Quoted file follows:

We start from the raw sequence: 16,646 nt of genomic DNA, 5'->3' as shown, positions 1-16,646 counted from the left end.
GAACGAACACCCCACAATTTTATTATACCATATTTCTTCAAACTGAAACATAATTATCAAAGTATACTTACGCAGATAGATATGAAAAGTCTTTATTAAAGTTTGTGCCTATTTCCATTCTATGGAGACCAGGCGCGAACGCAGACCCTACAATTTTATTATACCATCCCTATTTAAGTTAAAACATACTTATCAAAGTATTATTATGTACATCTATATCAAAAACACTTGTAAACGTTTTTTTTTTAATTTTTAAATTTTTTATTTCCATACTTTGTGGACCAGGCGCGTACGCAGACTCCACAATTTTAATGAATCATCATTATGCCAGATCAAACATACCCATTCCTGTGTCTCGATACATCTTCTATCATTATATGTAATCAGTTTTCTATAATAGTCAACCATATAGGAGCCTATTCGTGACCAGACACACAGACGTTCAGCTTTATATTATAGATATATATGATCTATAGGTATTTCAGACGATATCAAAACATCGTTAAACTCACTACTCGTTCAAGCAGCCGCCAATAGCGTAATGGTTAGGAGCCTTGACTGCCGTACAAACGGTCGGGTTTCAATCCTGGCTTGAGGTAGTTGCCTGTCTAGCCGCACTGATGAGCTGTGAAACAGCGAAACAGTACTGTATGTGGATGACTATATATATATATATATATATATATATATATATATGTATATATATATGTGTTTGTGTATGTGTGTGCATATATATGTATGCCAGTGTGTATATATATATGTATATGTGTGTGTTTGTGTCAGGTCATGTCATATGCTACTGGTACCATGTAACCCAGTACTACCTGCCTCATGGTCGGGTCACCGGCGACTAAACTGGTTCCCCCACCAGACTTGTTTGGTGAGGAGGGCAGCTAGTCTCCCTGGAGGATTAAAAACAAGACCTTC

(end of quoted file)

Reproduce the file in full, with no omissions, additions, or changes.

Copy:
We start from the raw sequence: 16,646 nt of genomic DNA, 5'->3' as shown, positions 1-16,646 counted from the left end.
GAACGAACACCCCACAATTTTATTATACCATATTTCTTCAAACTGAAACATAATTATCAAAGTATACTTACGCAGATAGATATGAAAAGTCTTTATTAAAGTTTGTGCCTATTTCCATTCTATGGAGACCAGGCGCGAACGCAGACCCTACAATTTTATTATACCATCCCTATTTAAGTTAAAACATACTTATCAAAGTATTATTATGTACATCTATATCAAAAACACTTGTAAACGTTTTTTTTTTAATTTTTAAATTTTTTATTTCCATACTTTGTGGACCAGGCGCGTACGCAGACTCCACAATTTTAATGAATCATCATTATGCCAGATCAAACATACCCATTCCTGTGTCTCGATACATCTTCTATCATTATATGTAATCAGTTTTCTATAATAGTCAACCATATAGGAGCCTATTCGTGACCAGACACACAGACGTTCAGCTTTATATTATAGATATATATGATCTATAGGTATTTCAGACGATATCAAAACATCGTTAAACTCACTACTCGTTCAAGCAGCCGCCAATAGCGTAATGGTTAGGAGCCTTGACTGCCGTACAAACGGTCGGGTTTCAATCCTGGCTTGAGGTAGTTGCCTGTCTAGCCGCACTGATGAGCTGTGAAACAGCGAAACAGTACTGTATGTGGATGACTATATATATATATATATATATATATATATATATATGTATATATATATGTGTTTGTGTATGTGTGTGCATATATATGTATGCCAGTGTGTATATATATATGTATATGTGTGTGTTTGTGTCAGGTCATGTCATATGCTACTGGTACCATGTAACCCAGTACTACCTGCCTCATGGTCGGGTCACCGGCGACTAAACTGGTTCCCCCACCAGACTTGTTTGGTGAGGAGGGCAGCTAGTCTCCCTGGAGGATTAAAAACAAGACCTTC